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53. American Catholic Philosophical Quarterly: Volume > 95 > Issue: 1
Daniel Shields Intention, Character, and Double Effect. By Lawrence Masek
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articles
54. American Catholic Philosophical Quarterly: Volume > 94 > Issue: 4
Gaston G. LeNotre Determinate and Indeterminate Dimensions: Does Thomas Aquinas Change His Mind on Individuation?
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The scholarly consensus is that Thomas Aquinas’s views about individuation changed over time. The consensus states that he wavered in his opinion about whether determinate dimensions or indeterminate dimensions serve in the individuation of corporeal substances. I argue that this consensus is mistaken. I focus on early texts of Thomas to argue that he relies on different types of dimensions to answer different problems of individuation. Determinate dimensions resolve a problem in the order of perfection, and indeterminate dimensions resolve a problem in the order of generation. I explain texts that answer the problem of individuation in the order of perfection according to questions about universals, cognition, and science. I then explain texts that answer the problem of individuation in the order of generation. My conclusion argues that, despite abandoning the language, Thomas continues later in his career to rely on indeterminate dimensions to resolve the problem of individuation in the order of generation.
55. American Catholic Philosophical Quarterly: Volume > 94 > Issue: 4
Bryan Frances The Epistemology of Theistic Philosophers’ Reactions to the Problem of Evil
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I first argue that, contrary to many atheistic philosophers, there is good reason to think the typical theistic philosopher’s retaining of her theism when faced with the Problem of Evil (PoE) is comparatively epistemically upstanding even if both atheism is true and the typical theistic philosopher has no serious criticism of the atheist’s premises in the PoE argument. However, I then argue that, contrary to many theistic philosophers, even if theism is true, the typical theistic philosopher has no good non-theistic reasons for rejecting any of the atheist’s premises, and she has good non-theistic reasons in favor of the atheist’s premises. In that respect, it’s extremely difficult for the theistic philosopher to respond to the PoE in an informative, non-question-begging way. I close by considering whether theistic philosophers should reject my second thesis.
56. American Catholic Philosophical Quarterly: Volume > 94 > Issue: 4
Matthew McWhorter Aquinas and the Moral Virtues of a Christian Person
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Aquinas teaches that the acquired moral virtues associated with the civil life are to be differentiated from the gratuitous moral virtues associated with the spiritual life. An interpretation of Aquinas will benefit from situating his various remarks on the moral virtues within the context of his teaching regarding how Christian persons develop in virtue over time. In this account, Aquinas makes a distinction between the moral virtues exercised in this life (in via) and in heaven (in patria), as well as between three stages of the Christian moral life in via (active, intermediate, and contemplative). I argue that Aquinas indicates that for Christian persons the acquired moral virtues are retained in the active life in via, but not in patria. Further, claims that Aquinas makes regarding the relationship between the contemplative moral virtues and the active moral virtues provide an analogy for understanding how infused charity might relate to the acquired moral virtues.
57. American Catholic Philosophical Quarterly: Volume > 94 > Issue: 4
Shane D. Courtland The Not-So-Prolife Leviathan
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In an article that appeared in American Catholic Philosophical Quarterly, Kody Cooper argued that “to be a Hobbesian is to be prolife.” In this essay, I will provide an argument that rebuts Cooper’s prolife interpretation of Hobbes. First, I will argue that Cooper has, without argument, committed an equivocation between a person’s personal identity and his or her organism. Resolving this ambiguity would allow for an interpretation of Hobbes that can consistently reject the notion that the life of a person “begins at conception.” Second, I will show that Cooper fails to take into account the significant costs that are placed upon prospective mothers and is therefore not able to judge whether or not aborting a fetus is within a mother’s enlightened self-interest. Third, I will, contrary to Cooper, show why it may be acceptable for a Hobbesian sovereign to construct a legal regime that is permissive of abortion.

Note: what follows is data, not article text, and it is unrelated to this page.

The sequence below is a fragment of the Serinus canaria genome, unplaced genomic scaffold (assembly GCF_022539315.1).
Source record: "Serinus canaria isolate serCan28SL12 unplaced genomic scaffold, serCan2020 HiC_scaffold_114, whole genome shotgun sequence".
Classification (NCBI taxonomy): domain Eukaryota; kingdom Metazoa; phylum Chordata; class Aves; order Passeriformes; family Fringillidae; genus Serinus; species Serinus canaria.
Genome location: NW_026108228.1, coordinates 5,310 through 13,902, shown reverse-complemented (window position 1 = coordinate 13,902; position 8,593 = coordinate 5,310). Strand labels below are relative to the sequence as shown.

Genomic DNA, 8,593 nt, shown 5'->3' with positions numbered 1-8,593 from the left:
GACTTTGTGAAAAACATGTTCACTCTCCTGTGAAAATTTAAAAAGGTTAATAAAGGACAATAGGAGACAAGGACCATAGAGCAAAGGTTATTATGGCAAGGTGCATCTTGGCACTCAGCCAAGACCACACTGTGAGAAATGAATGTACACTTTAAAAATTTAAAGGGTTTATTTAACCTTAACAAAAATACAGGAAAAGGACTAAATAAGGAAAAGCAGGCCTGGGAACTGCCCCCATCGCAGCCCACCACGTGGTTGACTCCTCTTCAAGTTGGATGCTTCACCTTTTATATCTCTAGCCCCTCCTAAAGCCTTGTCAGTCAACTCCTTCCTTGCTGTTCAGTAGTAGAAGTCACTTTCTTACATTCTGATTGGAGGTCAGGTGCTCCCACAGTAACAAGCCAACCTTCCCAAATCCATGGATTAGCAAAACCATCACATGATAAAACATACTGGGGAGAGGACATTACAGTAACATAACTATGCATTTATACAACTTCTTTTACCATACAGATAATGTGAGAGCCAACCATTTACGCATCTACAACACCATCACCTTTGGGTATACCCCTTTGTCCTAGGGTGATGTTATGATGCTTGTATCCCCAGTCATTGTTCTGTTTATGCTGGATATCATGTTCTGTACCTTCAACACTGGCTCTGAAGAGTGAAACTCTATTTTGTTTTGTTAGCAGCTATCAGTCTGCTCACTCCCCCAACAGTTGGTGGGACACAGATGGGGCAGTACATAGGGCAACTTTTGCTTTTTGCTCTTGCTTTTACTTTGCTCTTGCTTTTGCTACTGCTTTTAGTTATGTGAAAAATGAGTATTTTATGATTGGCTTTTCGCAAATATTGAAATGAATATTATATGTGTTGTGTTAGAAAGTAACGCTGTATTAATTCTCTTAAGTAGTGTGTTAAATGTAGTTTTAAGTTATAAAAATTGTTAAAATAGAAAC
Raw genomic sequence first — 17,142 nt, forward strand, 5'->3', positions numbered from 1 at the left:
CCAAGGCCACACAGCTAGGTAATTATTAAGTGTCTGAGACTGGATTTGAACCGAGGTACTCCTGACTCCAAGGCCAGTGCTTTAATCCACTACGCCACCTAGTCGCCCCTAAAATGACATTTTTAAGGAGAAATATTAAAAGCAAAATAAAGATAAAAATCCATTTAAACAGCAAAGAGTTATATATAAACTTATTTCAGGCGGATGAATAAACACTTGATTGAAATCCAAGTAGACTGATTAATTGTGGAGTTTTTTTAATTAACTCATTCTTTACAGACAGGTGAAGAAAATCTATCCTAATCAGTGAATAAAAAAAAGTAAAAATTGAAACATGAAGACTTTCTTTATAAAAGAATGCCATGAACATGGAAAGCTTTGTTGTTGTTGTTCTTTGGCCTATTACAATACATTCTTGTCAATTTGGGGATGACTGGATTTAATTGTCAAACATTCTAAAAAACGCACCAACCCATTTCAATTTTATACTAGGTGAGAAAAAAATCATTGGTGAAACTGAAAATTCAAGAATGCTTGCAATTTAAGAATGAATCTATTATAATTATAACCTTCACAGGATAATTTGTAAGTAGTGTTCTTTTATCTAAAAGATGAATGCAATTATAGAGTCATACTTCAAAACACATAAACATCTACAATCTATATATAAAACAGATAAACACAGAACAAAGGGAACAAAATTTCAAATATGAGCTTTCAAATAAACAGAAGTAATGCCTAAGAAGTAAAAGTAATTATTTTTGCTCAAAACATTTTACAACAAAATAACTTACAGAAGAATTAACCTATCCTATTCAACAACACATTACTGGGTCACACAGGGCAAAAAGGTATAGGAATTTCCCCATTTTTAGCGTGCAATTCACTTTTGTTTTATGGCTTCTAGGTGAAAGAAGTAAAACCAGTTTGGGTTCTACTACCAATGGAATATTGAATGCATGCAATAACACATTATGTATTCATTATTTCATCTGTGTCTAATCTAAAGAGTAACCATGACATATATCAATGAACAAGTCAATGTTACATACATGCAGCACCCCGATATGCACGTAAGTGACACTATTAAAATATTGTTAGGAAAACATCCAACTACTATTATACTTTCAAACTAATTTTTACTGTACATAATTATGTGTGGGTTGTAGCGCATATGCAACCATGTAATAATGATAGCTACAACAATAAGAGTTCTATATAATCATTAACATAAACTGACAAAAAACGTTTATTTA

58. American Catholic Philosophical Quarterly: Volume > 94 > Issue: 4
Brandon Dahm The Virtue of Somnience
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It’s strange that sleep doesn’t come up more when we think of virtue. In this paper, I argue that there is a virtue concerned with sleep, which I call “somnience,” and I develop an account of this virtue. My account of somnience builds on the virtue tradition of Aristotle and Aquinas and recent research about the nature of sleep. In the first section I argue that there is a need for such a virtue. Next, I argue that somnience is a form of temperance. Third, I show how somnience connects to a number of other virtues, which helps us fill out the nature of the virtue. Finally, I argue that sleep also relates to virtue by aiding virtue formation.
59. American Catholic Philosophical Quarterly: Volume > 94 > Issue: 4
Robert McNamara Edith Stein’s Conception of Human Unity and Bodily Formation: A Thomistically Informed Understanding
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The problem of human unity lies at the heart of Edith Stein’s investigation of the structure of human nature in her mature works. By examining her resolution of this problem in Der Aufbau der menschlichen Person and Endliches und ewiges Sein, I show how Stein incorporates two teachings of Thomistic anthropology—namely, the rational soul as principle both of substantial unity and of bodily formation—while reinterpreting the meaning of these teachings through performing a fresh phenomenological investigation. Although this investigation leads Stein to propose a conceptually different explanation of human unity and bodily formation than that given by Aquinas, I argue that this difference should not be understood as if Stein and Aquinas stand squarely opposed on these important anthropological questions, but rather that Stein’s proposal lies in decisive continuity with the received teachings of Aquinas even while it represents an expanded conception of these teachings that also includes some contrast and disagreement.
book reviews
60. American Catholic Philosophical Quarterly: Volume > 94 > Issue: 4
Andrew J. Jaeger In Defense of Extended Conciliar Christology: A Philosophical Essay. By Timothy Pawl